Hong Kong’s top court has given the green light to 24 Uber drivers to challenge the definition of a traffic law that cemented their convictions.
Chief Justice Geoffrey Ma Tao-li on Friday said the case seemed to have raised “an important question that ought to be resolved”, and granted the drivers leave to appeal against their 2018 conviction for driving passengers without a hire car permit.
The unprecedented challenge, set for September 1 at the Court of Final Appeal, is expected to focus on the components of the offence, with particular attention drawn to the meaning of “for the carriage of passengers for hire or reward” under the Road Traffic Ordinance.
The debate is also expected to touch on whether there is a contractual relationship between Uber and its drivers, as defence lawyers have complained of “substantial and grave injustice” following the lower courts’ ruling in the negative.
The ride-hailing service has been struggling to comply with local laws since it arrived in the city in 2014.
Under the ordinance, any person who drives, uses, suffers, or permits to be driven or used, any motor vehicle for the carriage of passengers for hire or reward without a hire car permit is punishable by a maximum fine of HK$5,000 (US$644) and up to three months in prison for the first offence. Subsequent convictions may result in a fine of HK$10,000 and imprisonment of six months.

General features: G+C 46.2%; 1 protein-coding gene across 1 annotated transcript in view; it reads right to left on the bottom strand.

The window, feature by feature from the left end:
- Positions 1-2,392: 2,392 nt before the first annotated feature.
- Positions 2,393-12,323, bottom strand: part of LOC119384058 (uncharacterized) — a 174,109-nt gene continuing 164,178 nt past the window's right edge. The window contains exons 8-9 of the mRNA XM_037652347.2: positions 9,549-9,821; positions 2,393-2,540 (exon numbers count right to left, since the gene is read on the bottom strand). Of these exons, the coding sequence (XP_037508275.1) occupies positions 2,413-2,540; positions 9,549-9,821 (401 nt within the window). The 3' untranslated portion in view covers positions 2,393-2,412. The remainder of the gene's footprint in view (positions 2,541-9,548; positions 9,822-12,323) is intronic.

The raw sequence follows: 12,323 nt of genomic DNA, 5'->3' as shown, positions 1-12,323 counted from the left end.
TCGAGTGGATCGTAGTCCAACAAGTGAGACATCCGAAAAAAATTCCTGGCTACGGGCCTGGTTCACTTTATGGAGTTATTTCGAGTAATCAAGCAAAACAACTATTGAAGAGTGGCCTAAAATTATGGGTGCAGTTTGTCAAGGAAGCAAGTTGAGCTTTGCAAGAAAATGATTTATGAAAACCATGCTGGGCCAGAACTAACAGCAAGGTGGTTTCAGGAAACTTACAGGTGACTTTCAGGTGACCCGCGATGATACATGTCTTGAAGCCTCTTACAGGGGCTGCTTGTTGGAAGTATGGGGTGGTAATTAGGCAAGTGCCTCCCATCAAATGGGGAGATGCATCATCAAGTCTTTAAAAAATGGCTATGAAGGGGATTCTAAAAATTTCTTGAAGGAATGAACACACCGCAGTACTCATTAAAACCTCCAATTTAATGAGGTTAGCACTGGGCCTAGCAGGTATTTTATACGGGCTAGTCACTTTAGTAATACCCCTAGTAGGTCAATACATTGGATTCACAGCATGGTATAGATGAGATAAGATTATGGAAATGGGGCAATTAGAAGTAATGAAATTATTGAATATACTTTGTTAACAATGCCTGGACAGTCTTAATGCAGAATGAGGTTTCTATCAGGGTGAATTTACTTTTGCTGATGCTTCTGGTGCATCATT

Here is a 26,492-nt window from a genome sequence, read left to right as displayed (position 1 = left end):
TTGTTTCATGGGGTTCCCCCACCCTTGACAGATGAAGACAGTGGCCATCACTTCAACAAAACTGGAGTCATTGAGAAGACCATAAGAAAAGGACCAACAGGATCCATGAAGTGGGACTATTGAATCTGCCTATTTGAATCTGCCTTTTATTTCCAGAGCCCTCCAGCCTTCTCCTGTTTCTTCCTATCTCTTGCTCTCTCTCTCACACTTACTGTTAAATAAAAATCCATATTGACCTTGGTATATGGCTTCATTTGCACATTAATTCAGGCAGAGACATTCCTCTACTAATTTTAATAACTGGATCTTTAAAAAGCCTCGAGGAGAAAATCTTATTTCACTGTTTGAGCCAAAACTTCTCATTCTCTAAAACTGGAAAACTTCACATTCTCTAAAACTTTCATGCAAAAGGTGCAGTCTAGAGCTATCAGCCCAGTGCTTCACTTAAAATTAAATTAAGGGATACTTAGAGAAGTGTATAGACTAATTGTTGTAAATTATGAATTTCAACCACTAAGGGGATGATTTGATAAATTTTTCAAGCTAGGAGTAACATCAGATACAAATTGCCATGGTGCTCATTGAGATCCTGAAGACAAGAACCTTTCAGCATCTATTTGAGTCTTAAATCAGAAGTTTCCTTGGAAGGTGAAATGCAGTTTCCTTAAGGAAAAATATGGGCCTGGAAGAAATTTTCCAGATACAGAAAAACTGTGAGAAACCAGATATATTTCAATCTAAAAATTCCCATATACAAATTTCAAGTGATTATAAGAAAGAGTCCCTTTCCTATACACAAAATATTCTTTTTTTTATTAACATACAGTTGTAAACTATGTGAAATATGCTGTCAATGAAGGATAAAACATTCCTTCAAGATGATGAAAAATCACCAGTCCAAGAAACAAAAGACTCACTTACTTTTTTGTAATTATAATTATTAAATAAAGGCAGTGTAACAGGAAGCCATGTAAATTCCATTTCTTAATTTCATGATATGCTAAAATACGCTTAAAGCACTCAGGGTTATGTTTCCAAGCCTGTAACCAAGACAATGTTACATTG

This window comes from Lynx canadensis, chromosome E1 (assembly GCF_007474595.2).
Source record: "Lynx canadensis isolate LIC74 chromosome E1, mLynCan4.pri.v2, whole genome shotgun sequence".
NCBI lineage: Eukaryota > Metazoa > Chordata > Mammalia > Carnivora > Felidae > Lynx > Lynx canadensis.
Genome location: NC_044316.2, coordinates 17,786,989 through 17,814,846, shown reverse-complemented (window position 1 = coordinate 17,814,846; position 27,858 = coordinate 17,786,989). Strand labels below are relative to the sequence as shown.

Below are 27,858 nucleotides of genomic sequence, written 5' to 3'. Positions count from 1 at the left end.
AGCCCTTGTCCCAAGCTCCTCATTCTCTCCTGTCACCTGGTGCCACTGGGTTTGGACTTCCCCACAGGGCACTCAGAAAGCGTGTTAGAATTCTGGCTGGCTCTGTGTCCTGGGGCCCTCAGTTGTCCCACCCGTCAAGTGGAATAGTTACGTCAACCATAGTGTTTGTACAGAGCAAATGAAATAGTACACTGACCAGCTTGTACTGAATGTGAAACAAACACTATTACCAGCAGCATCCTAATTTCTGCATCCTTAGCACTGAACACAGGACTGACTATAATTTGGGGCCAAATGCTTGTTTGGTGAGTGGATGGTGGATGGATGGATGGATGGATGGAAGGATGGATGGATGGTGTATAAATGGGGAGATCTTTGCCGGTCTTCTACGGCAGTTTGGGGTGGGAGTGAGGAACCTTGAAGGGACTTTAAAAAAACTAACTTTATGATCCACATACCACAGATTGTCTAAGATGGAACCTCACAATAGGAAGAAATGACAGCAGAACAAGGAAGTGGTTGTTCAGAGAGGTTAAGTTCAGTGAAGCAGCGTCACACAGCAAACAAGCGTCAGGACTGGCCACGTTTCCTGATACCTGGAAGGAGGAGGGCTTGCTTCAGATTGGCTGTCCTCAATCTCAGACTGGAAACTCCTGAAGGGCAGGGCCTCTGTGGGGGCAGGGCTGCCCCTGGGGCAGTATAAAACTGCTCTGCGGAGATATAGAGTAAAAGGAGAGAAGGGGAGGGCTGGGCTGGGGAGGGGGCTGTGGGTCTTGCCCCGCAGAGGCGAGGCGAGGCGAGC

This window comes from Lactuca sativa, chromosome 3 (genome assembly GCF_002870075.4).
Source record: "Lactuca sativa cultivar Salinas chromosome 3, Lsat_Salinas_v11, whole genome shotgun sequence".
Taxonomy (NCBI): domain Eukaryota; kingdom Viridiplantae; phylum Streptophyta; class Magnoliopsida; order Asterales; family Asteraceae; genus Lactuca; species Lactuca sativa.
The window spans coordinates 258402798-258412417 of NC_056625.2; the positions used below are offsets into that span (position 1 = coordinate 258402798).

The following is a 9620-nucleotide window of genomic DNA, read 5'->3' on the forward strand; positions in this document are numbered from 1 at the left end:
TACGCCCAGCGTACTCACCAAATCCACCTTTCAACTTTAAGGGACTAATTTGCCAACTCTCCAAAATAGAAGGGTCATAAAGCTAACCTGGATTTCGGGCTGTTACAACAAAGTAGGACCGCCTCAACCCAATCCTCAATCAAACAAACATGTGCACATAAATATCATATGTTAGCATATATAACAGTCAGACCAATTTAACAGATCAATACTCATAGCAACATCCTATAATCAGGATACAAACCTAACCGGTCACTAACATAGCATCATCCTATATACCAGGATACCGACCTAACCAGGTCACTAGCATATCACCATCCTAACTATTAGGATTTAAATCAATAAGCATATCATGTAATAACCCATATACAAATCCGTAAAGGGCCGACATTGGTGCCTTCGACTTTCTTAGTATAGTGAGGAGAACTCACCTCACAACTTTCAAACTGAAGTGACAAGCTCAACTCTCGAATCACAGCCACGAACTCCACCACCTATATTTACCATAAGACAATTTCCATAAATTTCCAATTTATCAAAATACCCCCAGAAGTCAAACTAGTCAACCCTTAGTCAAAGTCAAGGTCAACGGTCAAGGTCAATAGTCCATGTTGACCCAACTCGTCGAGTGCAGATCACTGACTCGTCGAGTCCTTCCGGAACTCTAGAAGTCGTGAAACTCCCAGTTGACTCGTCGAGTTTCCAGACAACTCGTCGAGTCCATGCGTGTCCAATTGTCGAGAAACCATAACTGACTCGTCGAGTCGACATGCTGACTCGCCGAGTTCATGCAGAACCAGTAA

The present case stemmed from the conviction of 28 drivers, aged 22 to 60, who were fined between HK$3,000 and HK$4,500.
The Court of First Instance last year threw out the appeals lodged by 24 of the drivers, on the grounds that new modes of transport did not outdate old traffic laws.
But their lawyers maintained that the case involved important points of law and appealed to the highest court for clarification.
The points included the proper construction of the ordinance and its implications on residents’ freedom of choice of occupation if it were to impose a complete ban on Uber by making it impossible for the affiliated drivers to obtain official hire car permits.
“We are keen to press that particular question,” Jonathan Caplan QC said on Friday. “The provision is unconstitutional because it places a disproportionate restriction on the right of Hong Kong citizens to choose his occupation.”
But that argument was immediately shot down by Ma, who questioned: “Aren’t you really saying that I want to work in something that is unlawful?”
The court eventually decided to entertain just one of the three proposed questions, with Ma reminding lawyers that the case is not about the provision of permits.
“This is not a judicial review,” he said.
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This article Top Hong Kong court allows Uber drivers to challenge definition of a traffic law that convicted them first appeared on South China Morning Post